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Inside Iowa State, a newspaper for faculty and staff, is published by the Office of University Relations.

Jan. 12, 2007

Pain reliever

by Anne Krapfl

The tall kitchen worker with an aching neck and shoulders. The chemistry lab employee with a dull throb in her wrists. The publications designer with a sore right arm. A common denominator among these employees in seemingly unrelated jobs is that a visit from the campus ergonomist eased their discomfort.

Paul Hokanson works in the health and safety group of ISU's environmental health and safety department. As an industrial hygienist, he wears many hats. He coordinates the testing of fume hoods - nearly 1,100 of them - for safe operation, for example. He also evaluates work areas for any potential employee exposure to chemical hazards. And about a third of his job is as the point person for inquiries related to ergonomics in peoples' workspaces.

Paul Hokanson

Industrial hygienist Paul Hokanson conducts an office work space assessment with Janet Mason in the News Service office. As an ergonomics specialist, Hokanson does about 65 such assessments each year.

Photo by Bob Elbert.

"'Ergonomics' comes from two Greek words and means 'the study of work,'" Hokanson said. "Physically, we're all different, so what we're trying to do is fit the tools or equipment to the person."

That's a much easier task, he noted, when one person is assigned to one workstation. It becomes challenging and requires greater flexibility when, say, eight employees use the same workstation during multiple shifts.

Hokanson estimates he does about 70 individual evaluations every year, about 65 of which are for employees working at a computer desk. The rest are for employees in a variety of jobs, including lab or custodial work.

"Most people think of office ergonomics, but ergonomics applies to many fields," he said. "Is a custodian using the right mop for him or her? Is he or she using it properly? Is the lab technician using a pipettor correctly? Is there something he can do to ease the strain on his wrist?"

For starters

Hokanson maintains and updates a series of online e-Book presentations on ergonomic topics such as computer eyestrain, sitting at work, alternative keyboards, wrist exercises, features to consider when purchasing a desk chair and others. (From the EH&S homepage, click on "Occupational Health," then "Ergonomics," and finally "e-Books.") This PowerPoint series is a proactive first step, he said, to receive some basic information about causes and prevention of physical discomfort in the workplace. He also leads a two-hour training course on office ergonomics three times a year. Course dates this spring are March 20 and May 22 (register online from the EH&S training site).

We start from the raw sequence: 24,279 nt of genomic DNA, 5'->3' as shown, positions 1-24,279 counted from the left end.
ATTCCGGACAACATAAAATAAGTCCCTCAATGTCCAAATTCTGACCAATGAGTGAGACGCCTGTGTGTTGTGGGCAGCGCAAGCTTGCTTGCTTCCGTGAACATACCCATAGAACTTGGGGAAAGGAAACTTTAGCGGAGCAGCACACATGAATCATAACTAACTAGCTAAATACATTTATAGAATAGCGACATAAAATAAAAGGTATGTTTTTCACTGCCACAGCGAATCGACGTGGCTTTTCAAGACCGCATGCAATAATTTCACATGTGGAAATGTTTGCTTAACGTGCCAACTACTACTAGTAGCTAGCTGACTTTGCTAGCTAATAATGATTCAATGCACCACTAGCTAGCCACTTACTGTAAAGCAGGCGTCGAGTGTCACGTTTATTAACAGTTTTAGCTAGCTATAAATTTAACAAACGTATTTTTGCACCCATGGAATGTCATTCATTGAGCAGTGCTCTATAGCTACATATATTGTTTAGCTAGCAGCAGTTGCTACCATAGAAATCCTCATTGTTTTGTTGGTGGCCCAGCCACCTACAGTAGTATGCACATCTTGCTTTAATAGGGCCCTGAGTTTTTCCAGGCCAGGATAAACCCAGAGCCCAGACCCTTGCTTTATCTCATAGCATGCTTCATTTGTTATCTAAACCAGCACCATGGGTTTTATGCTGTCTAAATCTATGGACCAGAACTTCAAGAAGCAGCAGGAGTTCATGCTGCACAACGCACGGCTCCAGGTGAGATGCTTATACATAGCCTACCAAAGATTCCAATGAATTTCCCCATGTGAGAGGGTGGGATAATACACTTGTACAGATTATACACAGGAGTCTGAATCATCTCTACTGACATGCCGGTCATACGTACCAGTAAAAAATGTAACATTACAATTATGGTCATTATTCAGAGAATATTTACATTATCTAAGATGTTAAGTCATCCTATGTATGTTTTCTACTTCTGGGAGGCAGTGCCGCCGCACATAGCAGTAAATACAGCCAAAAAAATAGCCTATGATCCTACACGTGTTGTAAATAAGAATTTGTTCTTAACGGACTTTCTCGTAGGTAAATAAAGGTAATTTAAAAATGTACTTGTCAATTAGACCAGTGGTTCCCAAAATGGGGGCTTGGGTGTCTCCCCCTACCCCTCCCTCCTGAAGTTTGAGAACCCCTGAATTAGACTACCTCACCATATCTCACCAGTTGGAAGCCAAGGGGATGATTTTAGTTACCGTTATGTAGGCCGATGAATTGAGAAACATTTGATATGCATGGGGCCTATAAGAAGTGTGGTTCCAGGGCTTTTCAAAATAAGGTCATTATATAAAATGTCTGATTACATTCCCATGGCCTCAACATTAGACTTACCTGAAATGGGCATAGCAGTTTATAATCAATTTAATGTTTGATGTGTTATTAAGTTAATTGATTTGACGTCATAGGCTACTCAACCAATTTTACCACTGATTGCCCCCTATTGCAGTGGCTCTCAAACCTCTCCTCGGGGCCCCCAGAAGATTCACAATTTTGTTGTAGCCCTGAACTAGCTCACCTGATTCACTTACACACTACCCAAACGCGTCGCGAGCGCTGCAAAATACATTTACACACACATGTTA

My workspace

ISU employees who experience discomfort at work and suspect it could be related to the equipment they use (including how they're using it) or the configuration of their workspace may schedule an individual evaluation with Hokanson. An ergonomic evaluation takes 30 to 40 minutes to complete, during which he observes the individual at work, asks questions and likely will take numerous measurements. This service is free. It's a sort of home remodel estimator with some kindly medical bedside manner tossed in.

"I go through a standard checklist, but at the same time, each evaluation is really different," he said.

When it's an office ergonomic evaluation, Hokanson assesses such things as desk and chair height, posture, distances - for example, eye to computer monitor, computer mouse to keyboard - and how the employee uses a keyboard. "Floating" hands are considered good and heel of hand resting on a hard surface is a situation that ought to be corrected.

Hokanson offers suggestions as he moves through his evaluation. He also follows up with a written report to the employee within two to three days. In it, he includes recommendations to the employee about posture and best use of the equipment in the workstation. He may recommend a minor purchase or two, perhaps a keyboard tray that can accommodate both keypad and computer mouse. It's up to the department to follow through or not.

Yes, he said, he still sees the occasional circa-1950s desk in use, but overall he believes departments "are trying to make their employee work areas ergonomically correct."

"People are receptive to the recommendations I offer them," Hokanson said. "Usually by the time they call me, they're in discomfort and they want that to change."

The reward to him is to eliminate their discomfort.

Times change and jobs change with them. Decades ago, Hokanson noted that employers may have hired a certain body type for the job they needed done. Now, employers fit the tools and equipment to the individuals they hire.

"There lies the chief challenge in ergonomics," Hokanson said. It's a challenge he rather enjoys.


"'Ergonomics' comes from two Greek words and means 'the study of work.' Physically, we're all different, so what we're trying to do is fit the tools or equipment to the person."

- Paul Hokanson